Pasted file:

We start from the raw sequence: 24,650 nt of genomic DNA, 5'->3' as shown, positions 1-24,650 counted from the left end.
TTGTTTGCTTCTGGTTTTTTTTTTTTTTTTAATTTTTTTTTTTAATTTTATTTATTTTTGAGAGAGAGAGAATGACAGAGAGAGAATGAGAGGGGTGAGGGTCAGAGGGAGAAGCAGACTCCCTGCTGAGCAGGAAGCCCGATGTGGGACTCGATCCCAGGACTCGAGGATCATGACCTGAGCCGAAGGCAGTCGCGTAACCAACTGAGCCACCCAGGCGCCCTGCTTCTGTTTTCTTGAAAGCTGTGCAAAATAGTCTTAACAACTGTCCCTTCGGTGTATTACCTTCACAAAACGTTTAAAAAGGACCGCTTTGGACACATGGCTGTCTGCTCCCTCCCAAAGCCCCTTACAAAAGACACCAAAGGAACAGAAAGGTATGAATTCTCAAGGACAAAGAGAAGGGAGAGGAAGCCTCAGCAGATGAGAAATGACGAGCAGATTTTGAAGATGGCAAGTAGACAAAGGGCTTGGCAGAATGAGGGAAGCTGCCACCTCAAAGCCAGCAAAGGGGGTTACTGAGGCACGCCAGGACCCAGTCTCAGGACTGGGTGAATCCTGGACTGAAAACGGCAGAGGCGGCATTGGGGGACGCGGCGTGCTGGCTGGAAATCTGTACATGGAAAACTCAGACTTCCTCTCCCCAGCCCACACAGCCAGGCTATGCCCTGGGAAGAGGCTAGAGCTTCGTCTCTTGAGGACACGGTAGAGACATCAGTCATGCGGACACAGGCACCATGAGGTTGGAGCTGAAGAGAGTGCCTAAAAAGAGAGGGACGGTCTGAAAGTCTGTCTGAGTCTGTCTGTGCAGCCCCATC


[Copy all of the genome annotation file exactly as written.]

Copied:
We start from the raw sequence: 24,650 nt of genomic DNA, 5'->3' as shown, positions 1-24,650 counted from the left end.
TTGTTTGCTTCTGGTTTTTTTTTTTTTTTTAATTTTTTTTTTTAATTTTATTTATTTTTGAGAGAGAGAGAATGACAGAGAGAGAATGAGAGGGGTGAGGGTCAGAGGGAGAAGCAGACTCCCTGCTGAGCAGGAAGCCCGATGTGGGACTCGATCCCAGGACTCGAGGATCATGACCTGAGCCGAAGGCAGTCGCGTAACCAACTGAGCCACCCAGGCGCCCTGCTTCTGTTTTCTTGAAAGCTGTGCAAAATAGTCTTAACAACTGTCCCTTCGGTGTATTACCTTCACAAAACGTTTAAAAAGGACCGCTTTGGACACATGGCTGTCTGCTCCCTCCCAAAGCCCCTTACAAAAGACACCAAAGGAACAGAAAGGTATGAATTCTCAAGGACAAAGAGAAGGGAGAGGAAGCCTCAGCAGATGAGAAATGACGAGCAGATTTTGAAGATGGCAAGTAGACAAAGGGCTTGGCAGAATGAGGGAAGCTGCCACCTCAAAGCCAGCAAAGGGGGTTACTGAGGCACGCCAGGACCCAGTCTCAGGACTGGGTGAATCCTGGACTGAAAACGGCAGAGGCGGCATTGGGGGACGCGGCGTGCTGGCTGGAAATCTGTACATGGAAAACTCAGACTTCCTCTCCCCAGCCCACACAGCCAGGCTATGCCCTGGGAAGAGGCTAGAGCTTCGTCTCTTGAGGACACGGTAGAGACATCAGTCATGCGGACACAGGCACCATGAGGTTGGAGCTGAAGAGAGTGCCTAAAAAGAGAGGGACGGTCTGAAAGTCTGTCTGAGTCTGTCTGTGCAGCCCCATC